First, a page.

Photo Credit: AP
When 20-year-old Adam Lanza shot and killed 27 people — 20 school children, 6 educators and his mother, Nancy Lanza — in Newtown, Connecticut on December 14, 2012, before turning the gun on himself, politicians and gun lobbyists vowed that it was a watershed moment and swore to figuratively hold hands and come to a consensus on the most effective ways to staunch the flow of gun violence in the United States.
Apparently, for the National Rifle Association, that entails anti-gun-control robocalls to Newtown residents decimated by bullets less than 100 days ago. In one such robocall obtained by the Huffington Post, the NRA urges Newtown residents to lobby their state representatives to stand against strict gun measurements that would strengthen an assault weapons ban and limit magazine size.
As previously reported by NewsOne, according to the Chief Medical Examiner, Dr. H. Wayne Carver, Adam Lanza used a Bushmaster .223 semi-automatic rifle to shoot his 6- and 7-year-old victims at close range. All of them were shot multiple times and at least one was shot 11 times. The rifle was rigged so that he could shoot faster and the type of ammunition used was a type designed to expand its energy within the victim’s body to inflict as much damage as possible.
Declaring that the NRA “has stooped to a new low,” Connecticut’s U.S. senators on Tuesday sternly admonished the organization for its heartless behavior:
“With these robocalls, the NRA has stooped to a new low in the debate over how to best protect our kids and our communities,” Sens. Chris Murphy and Richard Blumenthal, both Democrats, wrote in a letter to NRA executive vice president Wayne LaPierre. “We call on you to immediately stop calling the families and friends of the victims in Newtown.”
Read more from The Hill:
“Anti-gun legislators are aggressively pursuing numerous proposals that are designed to disarm and punish law-abiding gun owners and sportsmen,” the robocall says.
In their letter, the senators say “making these calls opens a wound that these families are still trying hard to heal.”
“Put yourself in the shoes of a victim’s family member who gets a call at dinnertime asking them to support more assault weapons in our schools and on our streets,” the pair write.
In a statement to CNN, NRA spokesman Andrew Arulanandam defended the robocalls.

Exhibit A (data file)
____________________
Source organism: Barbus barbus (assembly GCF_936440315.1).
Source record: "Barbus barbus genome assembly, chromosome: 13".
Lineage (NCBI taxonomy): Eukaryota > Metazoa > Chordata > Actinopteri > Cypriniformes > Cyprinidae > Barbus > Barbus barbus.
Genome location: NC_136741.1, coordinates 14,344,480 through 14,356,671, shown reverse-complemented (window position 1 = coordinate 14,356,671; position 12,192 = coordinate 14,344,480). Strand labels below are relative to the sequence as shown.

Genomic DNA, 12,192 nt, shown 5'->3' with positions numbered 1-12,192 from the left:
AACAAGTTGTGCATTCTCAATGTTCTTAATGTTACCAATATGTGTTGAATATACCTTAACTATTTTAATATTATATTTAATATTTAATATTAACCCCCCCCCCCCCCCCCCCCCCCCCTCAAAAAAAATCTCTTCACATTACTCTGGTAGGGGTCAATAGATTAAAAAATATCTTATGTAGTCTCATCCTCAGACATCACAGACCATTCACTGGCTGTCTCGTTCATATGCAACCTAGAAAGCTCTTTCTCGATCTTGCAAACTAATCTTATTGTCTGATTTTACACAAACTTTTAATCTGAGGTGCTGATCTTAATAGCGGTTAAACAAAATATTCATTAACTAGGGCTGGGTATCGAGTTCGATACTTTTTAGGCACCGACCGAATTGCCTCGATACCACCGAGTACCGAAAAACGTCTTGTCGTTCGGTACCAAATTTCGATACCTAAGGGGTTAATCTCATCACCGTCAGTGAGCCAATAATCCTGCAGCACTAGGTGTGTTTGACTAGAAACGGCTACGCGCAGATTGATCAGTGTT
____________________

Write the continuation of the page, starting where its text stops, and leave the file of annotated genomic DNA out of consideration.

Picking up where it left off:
“The National Rifle Association has members, contributors, and supporters in Connecticut who expect us to do our jobs and keep them abreast of developments on the legislative front in their state,” Arulanandam said. “We provide the same service for our members and supporters all around the country.”
As previously reported by NewsOne, the NRA is sticking to its story that allowing teachers and guards to be armed in schools will keep children safe. The organization released a scathing 35-second ad admonishing President Barack Obama for his “hypocrisy” in demanding “gun free zones” for our children, but enjoying armed secret service protection for his daughters, Sasha and Malia.
“Are the president’s kids more important than yours?” a narrator asks. “Then why is he skeptical about putting armed security in our schools when his kids are protected by armed guards at their school? Mr. Obama demands the wealthy pay their fair share of taxes, but he’s just another elitist hypocrite when it comes to a fair share of security.”
While the NRA continues to champion an influx of guns in close proximity to school children, our government is once again passive-aggressively talking the talk, but not walking the walk. Senator Dianne Feinstein’s (D-CA) ban on assault weapons was killed by Senate Majority Leader Harry Reid before it could make it to the floor for a vote. Reid’s position is that he did not want to include measures in a Senate gun control and prevention bundle that he knew would not make it through the conservative House of Representatives.
Listen to Feinstein, who discovered the body of Suprvisor Harvey Milk in San Francisco City Hall after he was assassinated in 1978, discuss why gun control is personal for her below: